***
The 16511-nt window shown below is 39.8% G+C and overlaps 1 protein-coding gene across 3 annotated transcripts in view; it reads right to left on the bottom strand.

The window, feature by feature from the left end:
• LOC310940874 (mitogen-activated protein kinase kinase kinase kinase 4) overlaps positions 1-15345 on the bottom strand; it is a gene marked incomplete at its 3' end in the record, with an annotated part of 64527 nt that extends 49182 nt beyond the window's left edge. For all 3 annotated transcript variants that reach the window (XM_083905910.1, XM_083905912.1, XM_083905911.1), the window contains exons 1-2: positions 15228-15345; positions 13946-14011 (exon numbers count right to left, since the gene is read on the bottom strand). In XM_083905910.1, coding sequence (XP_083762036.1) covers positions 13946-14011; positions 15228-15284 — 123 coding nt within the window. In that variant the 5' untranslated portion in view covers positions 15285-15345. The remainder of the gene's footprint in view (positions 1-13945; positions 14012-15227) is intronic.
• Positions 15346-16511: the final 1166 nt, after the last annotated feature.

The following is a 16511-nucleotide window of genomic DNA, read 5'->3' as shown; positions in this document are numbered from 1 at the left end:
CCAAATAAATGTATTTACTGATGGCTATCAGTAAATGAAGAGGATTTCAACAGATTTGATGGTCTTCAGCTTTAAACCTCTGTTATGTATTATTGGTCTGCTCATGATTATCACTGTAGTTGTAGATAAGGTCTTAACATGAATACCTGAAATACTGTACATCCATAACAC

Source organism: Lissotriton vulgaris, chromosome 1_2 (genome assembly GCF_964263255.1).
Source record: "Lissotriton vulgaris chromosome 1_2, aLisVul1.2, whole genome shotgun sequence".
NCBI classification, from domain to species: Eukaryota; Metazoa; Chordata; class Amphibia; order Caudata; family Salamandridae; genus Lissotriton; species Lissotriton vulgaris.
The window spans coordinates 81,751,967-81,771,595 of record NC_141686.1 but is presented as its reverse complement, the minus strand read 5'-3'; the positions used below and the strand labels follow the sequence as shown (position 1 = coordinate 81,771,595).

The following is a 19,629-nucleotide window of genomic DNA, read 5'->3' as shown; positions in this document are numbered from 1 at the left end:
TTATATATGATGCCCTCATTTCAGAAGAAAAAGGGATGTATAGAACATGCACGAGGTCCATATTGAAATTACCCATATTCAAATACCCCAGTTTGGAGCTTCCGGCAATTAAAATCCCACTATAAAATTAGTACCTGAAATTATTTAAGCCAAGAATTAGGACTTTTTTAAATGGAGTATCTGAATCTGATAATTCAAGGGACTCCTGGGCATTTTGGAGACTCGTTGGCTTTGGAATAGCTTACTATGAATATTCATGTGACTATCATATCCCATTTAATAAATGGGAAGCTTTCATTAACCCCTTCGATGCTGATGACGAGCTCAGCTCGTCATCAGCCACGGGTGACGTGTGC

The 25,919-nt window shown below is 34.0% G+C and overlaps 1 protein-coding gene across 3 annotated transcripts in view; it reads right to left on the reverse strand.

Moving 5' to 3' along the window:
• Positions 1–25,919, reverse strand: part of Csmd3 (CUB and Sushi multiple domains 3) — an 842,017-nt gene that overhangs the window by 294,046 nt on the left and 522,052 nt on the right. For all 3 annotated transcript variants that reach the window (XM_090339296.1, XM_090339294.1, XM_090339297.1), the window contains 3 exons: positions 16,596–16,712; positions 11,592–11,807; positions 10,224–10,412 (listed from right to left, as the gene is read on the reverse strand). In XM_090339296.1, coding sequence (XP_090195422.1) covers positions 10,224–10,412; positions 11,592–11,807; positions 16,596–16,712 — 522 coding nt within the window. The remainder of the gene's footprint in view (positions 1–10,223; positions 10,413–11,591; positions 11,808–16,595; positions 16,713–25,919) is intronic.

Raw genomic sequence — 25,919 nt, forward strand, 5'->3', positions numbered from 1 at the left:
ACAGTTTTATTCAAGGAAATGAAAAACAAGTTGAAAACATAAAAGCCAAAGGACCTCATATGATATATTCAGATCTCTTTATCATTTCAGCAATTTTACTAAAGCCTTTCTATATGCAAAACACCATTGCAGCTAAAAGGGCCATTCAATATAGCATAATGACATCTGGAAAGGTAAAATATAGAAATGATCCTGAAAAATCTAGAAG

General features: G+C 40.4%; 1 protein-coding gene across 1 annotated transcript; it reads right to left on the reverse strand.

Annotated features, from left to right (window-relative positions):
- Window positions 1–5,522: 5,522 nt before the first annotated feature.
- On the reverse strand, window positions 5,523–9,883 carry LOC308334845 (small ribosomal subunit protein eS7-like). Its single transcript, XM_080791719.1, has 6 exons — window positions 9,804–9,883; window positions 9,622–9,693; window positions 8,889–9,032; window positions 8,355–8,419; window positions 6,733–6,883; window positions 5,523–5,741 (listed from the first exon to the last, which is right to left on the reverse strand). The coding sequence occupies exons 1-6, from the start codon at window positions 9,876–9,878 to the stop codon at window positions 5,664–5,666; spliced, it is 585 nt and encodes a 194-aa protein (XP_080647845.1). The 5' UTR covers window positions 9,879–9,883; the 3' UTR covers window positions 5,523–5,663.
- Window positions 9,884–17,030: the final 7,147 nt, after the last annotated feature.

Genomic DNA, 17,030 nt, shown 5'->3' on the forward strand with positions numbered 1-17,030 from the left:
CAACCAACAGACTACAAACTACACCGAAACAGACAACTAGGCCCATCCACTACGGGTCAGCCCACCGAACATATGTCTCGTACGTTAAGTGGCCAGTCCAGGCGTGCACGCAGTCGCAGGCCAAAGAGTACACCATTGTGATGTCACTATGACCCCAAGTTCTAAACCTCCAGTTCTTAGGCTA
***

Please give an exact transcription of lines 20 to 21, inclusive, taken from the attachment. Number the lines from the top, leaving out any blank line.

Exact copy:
- Window positions 1–5,522: 5,522 nt before the first annotated feature.
- On the reverse strand, window positions 5,523–9,883 carry LOC308334845 (small ribosomal subunit protein eS7-like). Its single transcript, XM_080791719.1, has 6 exons — window positions 9,804–9,883; window positions 9,622–9,693; window positions 8,889–9,032; window positions 8,355–8,419; window positions 6,733–6,883; window positions 5,523–5,741 (listed from the first exon to the last, which is right to left on the reverse strand). The coding sequence occupies exons 1-6, from the start codon at window positions 9,876–9,878 to the stop codon at window positions 5,664–5,666; spliced, it is 585 nt and encodes a 194-aa protein (XP_080647845.1). The 5' UTR covers window positions 9,879–9,883; the 3' UTR covers window positions 5,523–5,663.